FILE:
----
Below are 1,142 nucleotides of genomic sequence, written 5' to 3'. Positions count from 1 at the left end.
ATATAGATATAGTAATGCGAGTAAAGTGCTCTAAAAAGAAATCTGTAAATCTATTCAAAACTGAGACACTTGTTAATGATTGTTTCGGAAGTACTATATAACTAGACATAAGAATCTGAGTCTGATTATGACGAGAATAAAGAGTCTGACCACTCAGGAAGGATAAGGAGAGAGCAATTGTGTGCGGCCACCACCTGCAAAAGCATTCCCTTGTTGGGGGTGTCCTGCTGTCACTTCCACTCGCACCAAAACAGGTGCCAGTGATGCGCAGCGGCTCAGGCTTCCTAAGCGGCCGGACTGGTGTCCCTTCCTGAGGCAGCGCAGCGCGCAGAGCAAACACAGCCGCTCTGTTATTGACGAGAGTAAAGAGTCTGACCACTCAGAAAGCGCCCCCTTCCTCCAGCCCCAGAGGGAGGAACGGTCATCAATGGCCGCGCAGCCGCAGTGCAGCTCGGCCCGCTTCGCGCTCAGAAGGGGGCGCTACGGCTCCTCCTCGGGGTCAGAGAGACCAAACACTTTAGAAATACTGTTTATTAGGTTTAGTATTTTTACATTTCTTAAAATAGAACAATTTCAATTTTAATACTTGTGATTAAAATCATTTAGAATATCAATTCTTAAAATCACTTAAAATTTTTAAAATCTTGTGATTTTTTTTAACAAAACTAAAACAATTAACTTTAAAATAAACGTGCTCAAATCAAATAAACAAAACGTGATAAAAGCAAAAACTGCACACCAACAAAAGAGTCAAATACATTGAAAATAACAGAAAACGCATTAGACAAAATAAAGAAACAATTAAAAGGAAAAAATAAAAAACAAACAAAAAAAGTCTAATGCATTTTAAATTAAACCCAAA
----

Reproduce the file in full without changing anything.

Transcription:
Below are 1,142 nucleotides of genomic sequence, written 5' to 3'. Positions count from 1 at the left end.
ATATAGATATAGTAATGCGAGTAAAGTGCTCTAAAAAGAAATCTGTAAATCTATTCAAAACTGAGACACTTGTTAATGATTGTTTCGGAAGTACTATATAACTAGACATAAGAATCTGAGTCTGATTATGACGAGAATAAAGAGTCTGACCACTCAGGAAGGATAAGGAGAGAGCAATTGTGTGCGGCCACCACCTGCAAAAGCATTCCCTTGTTGGGGGTGTCCTGCTGTCACTTCCACTCGCACCAAAACAGGTGCCAGTGATGCGCAGCGGCTCAGGCTTCCTAAGCGGCCGGACTGGTGTCCCTTCCTGAGGCAGCGCAGCGCGCAGAGCAAACACAGCCGCTCTGTTATTGACGAGAGTAAAGAGTCTGACCACTCAGAAAGCGCCCCCTTCCTCCAGCCCCAGAGGGAGGAACGGTCATCAATGGCCGCGCAGCCGCAGTGCAGCTCGGCCCGCTTCGCGCTCAGAAGGGGGCGCTACGGCTCCTCCTCGGGGTCAGAGAGACCAAACACTTTAGAAATACTGTTTATTAGGTTTAGTATTTTTACATTTCTTAAAATAGAACAATTTCAATTTTAATACTTGTGATTAAAATCATTTAGAATATCAATTCTTAAAATCACTTAAAATTTTTAAAATCTTGTGATTTTTTTTAACAAAACTAAAACAATTAACTTTAAAATAAACGTGCTCAAATCAAATAAACAAAACGTGATAAAAGCAAAAACTGCACACCAACAAAAGAGTCAAATACATTGAAAATAACAGAAAACGCATTAGACAAAATAAAGAAACAATTAAAAGGAAAAAATAAAAAACAAACAAAAAAAGTCTAATGCATTTTAAATTAAACCCAAA